The International Fluid Power Conference (IFK) is widely considered one of the world’s pre-eminent meetings for engineers, academics and researchers. Held every two years in Germany, IFK focuses on new innovations and industry trends involving hydraulics, pneumatics and motion control technology. It also delves into timely related subjects like additive manufacturing, IIoT, artificial intelligence and autonomous systems. The conference, scheduled for October 12-14, attracts speakers and attendees from around the world.
For fluid power engineers, manufacturers and users based in the North America, there may never be a better opportunity to attend, as this year’s 12th IFK will be completely online due to Covid-19.
Instead of facing the expense and hassle involving long flights, hotels and transportation, the IFK will be an entirely virtual event with a significantly reduced admission fee. All presentations will be in English and recorded for viewing on-demand.
According to the organizers, attendees will experience an interactive conference on an online, multi-room platform. Presentations will be given live, followed by a moderated Q&A dialog. An Individual Speakers Corner for every session with public video stream will permit further topic-specific discussions. And breakout rooms will be available for private, one-on-one video chats. Presentation videos will be available on demand for four weeks.
The first day IFK Symposium tends to focus on research findings and cutting-edge concepts. Topics include advances involving engineered materials, fluids and components like pumps and valves; additive manufacturing developments specifically targeted at fluid power systems; and novel systems, such as actuators with energy recuperation capabilities. Forward-looking applications will also be presented, such as biped walking robots, mobile intelligent steering and autonomous control, and hydraulic-electric drives for off-road machines.
The next two days comprise the Conference, which opens with two keynote lectures, “Digital mobile machines — from cloud down to earth” by Prof. Jürgen Weber of Technical University Dresden, the IFK host, and “Industrial hydraulics: Now – Next – Beyond” by Steffen Haack and Mark Krieg of Bosch Rexroth.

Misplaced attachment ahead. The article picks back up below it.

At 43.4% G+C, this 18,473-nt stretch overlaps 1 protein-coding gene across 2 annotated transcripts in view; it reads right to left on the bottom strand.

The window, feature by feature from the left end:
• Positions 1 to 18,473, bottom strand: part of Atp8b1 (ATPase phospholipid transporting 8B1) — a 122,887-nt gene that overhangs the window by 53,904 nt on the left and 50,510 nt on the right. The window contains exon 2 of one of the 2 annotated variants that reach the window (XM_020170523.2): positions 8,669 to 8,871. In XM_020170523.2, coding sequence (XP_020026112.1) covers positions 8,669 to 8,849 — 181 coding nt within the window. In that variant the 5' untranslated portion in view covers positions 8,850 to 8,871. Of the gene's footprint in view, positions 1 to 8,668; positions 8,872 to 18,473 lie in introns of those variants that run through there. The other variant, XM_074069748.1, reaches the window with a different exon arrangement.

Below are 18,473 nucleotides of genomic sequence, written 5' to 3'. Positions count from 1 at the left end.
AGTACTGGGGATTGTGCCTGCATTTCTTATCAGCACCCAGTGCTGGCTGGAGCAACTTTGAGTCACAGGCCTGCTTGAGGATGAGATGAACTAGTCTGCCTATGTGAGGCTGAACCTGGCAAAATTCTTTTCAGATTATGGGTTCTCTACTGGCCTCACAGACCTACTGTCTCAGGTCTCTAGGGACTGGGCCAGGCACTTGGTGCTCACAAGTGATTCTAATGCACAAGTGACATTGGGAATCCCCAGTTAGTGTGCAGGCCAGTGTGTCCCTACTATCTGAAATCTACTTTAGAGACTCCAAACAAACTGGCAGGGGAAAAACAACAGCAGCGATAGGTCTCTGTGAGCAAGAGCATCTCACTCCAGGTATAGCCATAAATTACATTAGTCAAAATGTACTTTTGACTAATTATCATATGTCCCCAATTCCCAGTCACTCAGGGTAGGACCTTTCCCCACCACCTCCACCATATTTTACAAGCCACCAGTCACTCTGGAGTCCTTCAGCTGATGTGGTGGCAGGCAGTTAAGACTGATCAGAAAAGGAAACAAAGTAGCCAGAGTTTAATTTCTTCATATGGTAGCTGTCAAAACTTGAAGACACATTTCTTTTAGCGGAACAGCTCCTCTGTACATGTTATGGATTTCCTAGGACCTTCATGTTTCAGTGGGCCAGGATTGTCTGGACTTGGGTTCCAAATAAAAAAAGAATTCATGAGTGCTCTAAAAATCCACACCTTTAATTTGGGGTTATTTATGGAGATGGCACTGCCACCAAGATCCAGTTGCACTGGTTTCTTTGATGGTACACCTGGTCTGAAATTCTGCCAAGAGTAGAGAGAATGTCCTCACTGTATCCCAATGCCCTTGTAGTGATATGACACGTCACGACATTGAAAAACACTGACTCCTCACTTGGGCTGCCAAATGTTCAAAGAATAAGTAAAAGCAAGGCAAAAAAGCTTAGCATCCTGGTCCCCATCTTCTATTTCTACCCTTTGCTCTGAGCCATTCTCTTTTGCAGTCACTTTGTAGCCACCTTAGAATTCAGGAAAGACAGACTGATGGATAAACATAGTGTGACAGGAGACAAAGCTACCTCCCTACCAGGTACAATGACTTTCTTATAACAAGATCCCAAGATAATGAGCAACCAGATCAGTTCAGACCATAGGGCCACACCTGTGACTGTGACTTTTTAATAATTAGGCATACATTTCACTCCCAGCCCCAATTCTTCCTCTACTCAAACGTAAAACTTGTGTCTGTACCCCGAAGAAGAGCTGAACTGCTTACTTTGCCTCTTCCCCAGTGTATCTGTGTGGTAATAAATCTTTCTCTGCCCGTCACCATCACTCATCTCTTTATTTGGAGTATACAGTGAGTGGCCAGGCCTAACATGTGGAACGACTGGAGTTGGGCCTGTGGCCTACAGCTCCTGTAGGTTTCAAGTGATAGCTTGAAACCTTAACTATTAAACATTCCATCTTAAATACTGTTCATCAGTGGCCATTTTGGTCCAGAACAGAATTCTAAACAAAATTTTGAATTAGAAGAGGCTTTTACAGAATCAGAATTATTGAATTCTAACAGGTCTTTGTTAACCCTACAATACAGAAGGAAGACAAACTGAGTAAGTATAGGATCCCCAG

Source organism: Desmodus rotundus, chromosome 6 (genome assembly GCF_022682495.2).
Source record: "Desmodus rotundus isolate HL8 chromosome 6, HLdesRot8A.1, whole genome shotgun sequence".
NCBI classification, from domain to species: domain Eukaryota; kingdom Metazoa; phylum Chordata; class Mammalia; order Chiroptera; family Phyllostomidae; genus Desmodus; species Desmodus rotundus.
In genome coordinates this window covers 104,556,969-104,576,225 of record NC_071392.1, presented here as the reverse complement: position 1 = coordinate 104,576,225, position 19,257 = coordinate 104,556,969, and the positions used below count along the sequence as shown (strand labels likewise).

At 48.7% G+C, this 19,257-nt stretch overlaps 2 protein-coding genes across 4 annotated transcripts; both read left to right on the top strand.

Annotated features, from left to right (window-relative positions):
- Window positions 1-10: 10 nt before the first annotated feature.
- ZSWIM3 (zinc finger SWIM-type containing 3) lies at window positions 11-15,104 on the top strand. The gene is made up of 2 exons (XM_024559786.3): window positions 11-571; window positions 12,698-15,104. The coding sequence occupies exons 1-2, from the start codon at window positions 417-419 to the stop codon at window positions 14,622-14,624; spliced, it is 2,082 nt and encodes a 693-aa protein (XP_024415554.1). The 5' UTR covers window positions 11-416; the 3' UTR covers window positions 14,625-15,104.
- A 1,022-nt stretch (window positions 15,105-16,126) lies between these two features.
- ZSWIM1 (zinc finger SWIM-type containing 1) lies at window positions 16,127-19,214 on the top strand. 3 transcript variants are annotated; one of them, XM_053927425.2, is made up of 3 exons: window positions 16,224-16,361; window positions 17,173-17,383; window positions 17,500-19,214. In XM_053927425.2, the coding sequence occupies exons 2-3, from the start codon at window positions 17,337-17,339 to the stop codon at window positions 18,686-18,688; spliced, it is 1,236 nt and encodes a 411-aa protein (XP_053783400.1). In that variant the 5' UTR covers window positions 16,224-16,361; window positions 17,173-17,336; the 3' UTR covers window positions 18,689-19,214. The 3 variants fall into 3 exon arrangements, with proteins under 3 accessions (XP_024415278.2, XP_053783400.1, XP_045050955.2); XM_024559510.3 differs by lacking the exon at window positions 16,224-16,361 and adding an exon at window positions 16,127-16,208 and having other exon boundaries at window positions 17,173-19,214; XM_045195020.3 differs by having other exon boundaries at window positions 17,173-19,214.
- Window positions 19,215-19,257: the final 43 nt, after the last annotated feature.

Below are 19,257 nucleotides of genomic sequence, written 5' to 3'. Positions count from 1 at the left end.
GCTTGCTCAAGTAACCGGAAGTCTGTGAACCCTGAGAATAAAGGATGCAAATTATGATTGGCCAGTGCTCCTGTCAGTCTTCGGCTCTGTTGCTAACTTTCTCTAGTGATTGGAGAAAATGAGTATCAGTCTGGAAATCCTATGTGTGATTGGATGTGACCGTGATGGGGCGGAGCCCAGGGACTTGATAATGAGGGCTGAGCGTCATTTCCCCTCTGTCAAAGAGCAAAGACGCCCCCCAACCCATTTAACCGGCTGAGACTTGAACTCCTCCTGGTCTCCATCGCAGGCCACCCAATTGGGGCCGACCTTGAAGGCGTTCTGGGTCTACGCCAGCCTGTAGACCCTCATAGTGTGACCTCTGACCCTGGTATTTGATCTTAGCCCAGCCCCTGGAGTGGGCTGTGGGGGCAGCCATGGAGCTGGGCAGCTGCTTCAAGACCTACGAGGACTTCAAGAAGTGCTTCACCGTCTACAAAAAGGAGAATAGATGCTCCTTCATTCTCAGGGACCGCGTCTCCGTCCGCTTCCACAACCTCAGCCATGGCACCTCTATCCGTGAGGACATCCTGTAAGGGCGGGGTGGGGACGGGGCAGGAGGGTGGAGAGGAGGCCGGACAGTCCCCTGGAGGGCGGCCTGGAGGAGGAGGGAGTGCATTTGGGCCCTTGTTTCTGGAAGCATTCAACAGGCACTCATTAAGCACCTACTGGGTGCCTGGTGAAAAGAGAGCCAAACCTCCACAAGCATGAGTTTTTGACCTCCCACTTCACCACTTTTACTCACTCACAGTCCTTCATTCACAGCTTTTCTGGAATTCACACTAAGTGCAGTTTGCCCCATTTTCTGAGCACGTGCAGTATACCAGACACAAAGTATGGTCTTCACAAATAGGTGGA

They are followed by more than 100 technical sessions encompassing areas such as industrial applications, digital systems, novel displacement machines, component advances, predictive maintenance, electrohydraulic actuators, and safety and reliability.
A snapshot of the wide-ranging presentations include:
• Cyber-physical fluid power system architectures.
• Digital-displacement pumps and energy efficiency advances.
• 3D printing of servo-hydraulic actuators.
• Miniature hydraulics for mechatronic prosthetic limbs.
• How MEMS sensors can create smart hydraulic components.
• ZF’s view of how future drivetrains will impact compact and medium-size wheel loaders.
• The road to emission reductions via hydraulic hybrids.
Pneumatics-focused presentations kick off with “Pneumatics and Industry 4.0 — opportunity or contradiction?” by Peter Post of Festo. Other topics of interest include energy-efficient vacuum handling systems based on biomimetic principles; and smart pneumatic “muscles” for soft robots.
Also of note is a talk on novel system architectures titled, “Efficiency that borders on the impossible,” by Walter List of Weber Hydraulik.
In addition to the conference, a number of companies will offer digital exhibition stands showing product information, brochures, videos, presentations and the opportunity for virtual meetings.
As traditionally one of the most important meeting places in the field of fluid power, the IFK is a global forum where users, manufacturers and researchers help shape the drive systems of the future. This year, it is also more accessible due to lower costs.
Further information, program specifics and contact details can be found at www.ifk2020.com.
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